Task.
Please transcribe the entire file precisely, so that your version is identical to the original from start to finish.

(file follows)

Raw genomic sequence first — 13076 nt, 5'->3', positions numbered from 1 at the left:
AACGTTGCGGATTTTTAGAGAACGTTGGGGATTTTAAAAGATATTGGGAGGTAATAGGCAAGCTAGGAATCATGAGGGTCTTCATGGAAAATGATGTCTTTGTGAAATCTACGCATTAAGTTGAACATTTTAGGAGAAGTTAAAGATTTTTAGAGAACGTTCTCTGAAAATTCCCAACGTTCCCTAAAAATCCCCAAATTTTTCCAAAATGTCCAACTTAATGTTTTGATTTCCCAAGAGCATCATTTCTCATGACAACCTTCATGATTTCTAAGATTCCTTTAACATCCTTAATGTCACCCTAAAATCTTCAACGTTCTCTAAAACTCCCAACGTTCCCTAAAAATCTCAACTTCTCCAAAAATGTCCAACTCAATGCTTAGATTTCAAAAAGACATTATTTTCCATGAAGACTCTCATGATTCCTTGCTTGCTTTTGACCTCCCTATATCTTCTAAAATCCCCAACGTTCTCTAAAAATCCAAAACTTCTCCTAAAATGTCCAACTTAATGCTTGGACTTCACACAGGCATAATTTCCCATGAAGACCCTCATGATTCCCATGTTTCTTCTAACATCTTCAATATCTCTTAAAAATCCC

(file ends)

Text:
Raw genomic sequence first — 13076 nt, 5'->3', positions numbered from 1 at the left:
AACGTTGCGGATTTTTAGAGAACGTTGGGGATTTTAAAAGATATTGGGAGGTAATAGGCAAGCTAGGAATCATGAGGGTCTTCATGGAAAATGATGTCTTTGTGAAATCTACGCATTAAGTTGAACATTTTAGGAGAAGTTAAAGATTTTTAGAGAACGTTCTCTGAAAATTCCCAACGTTCCCTAAAAATCCCCAAATTTTTCCAAAATGTCCAACTTAATGTTTTGATTTCCCAAGAGCATCATTTCTCATGACAACCTTCATGATTTCTAAGATTCCTTTAACATCCTTAATGTCACCCTAAAATCTTCAACGTTCTCTAAAACTCCCAACGTTCCCTAAAAATCTCAACTTCTCCAAAAATGTCCAACTCAATGCTTAGATTTCAAAAAGACATTATTTTCCATGAAGACTCTCATGATTCCTTGCTTGCTTTTGACCTCCCTATATCTTCTAAAATCCCCAACGTTCTCTAAAAATCCAAAACTTCTCCTAAAATGTCCAACTTAATGCTTGGACTTCACACAGGCATAATTTCCCATGAAGACCCTCATGATTCCCATGTTTCTTCTAACATCTTCAATATCTCTTAAAAATCCC